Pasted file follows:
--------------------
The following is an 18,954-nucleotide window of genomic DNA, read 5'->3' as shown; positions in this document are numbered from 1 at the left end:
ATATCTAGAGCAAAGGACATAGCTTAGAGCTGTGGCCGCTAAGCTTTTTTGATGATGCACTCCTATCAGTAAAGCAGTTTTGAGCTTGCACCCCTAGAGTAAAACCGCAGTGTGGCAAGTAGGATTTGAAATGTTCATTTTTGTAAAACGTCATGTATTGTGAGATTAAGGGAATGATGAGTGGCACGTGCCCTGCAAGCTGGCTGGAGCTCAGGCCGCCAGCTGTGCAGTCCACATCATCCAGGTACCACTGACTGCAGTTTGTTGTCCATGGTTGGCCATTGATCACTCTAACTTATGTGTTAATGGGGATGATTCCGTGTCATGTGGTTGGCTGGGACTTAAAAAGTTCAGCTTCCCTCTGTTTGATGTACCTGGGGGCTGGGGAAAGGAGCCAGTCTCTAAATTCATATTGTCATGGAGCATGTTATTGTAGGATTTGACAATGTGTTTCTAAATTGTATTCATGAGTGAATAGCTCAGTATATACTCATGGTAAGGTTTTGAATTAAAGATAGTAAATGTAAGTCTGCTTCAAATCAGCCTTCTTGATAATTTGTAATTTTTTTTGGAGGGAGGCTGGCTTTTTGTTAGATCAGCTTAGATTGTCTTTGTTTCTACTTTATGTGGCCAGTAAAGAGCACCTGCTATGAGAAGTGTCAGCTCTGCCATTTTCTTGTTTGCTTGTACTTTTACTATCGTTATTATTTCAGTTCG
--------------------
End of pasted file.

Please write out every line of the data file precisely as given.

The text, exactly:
The following is an 18,954-nucleotide window of genomic DNA, read 5'->3' as shown; positions in this document are numbered from 1 at the left end:
ATATCTAGAGCAAAGGACATAGCTTAGAGCTGTGGCCGCTAAGCTTTTTTGATGATGCACTCCTATCAGTAAAGCAGTTTTGAGCTTGCACCCCTAGAGTAAAACCGCAGTGTGGCAAGTAGGATTTGAAATGTTCATTTTTGTAAAACGTCATGTATTGTGAGATTAAGGGAATGATGAGTGGCACGTGCCCTGCAAGCTGGCTGGAGCTCAGGCCGCCAGCTGTGCAGTCCACATCATCCAGGTACCACTGACTGCAGTTTGTTGTCCATGGTTGGCCATTGATCACTCTAACTTATGTGTTAATGGGGATGATTCCGTGTCATGTGGTTGGCTGGGACTTAAAAAGTTCAGCTTCCCTCTGTTTGATGTACCTGGGGGCTGGGGAAAGGAGCCAGTCTCTAAATTCATATTGTCATGGAGCATGTTATTGTAGGATTTGACAATGTGTTTCTAAATTGTATTCATGAGTGAATAGCTCAGTATATACTCATGGTAAGGTTTTGAATTAAAGATAGTAAATGTAAGTCTGCTTCAAATCAGCCTTCTTGATAATTTGTAATTTTTTTTGGAGGGAGGCTGGCTTTTTGTTAGATCAGCTTAGATTGTCTTTGTTTCTACTTTATGTGGCCAGTAAAGAGCACCTGCTATGAGAAGTGTCAGCTCTGCCATTTTCTTGTTTGCTTGTACTTTTACTATCGTTATTATTTCAGTTCG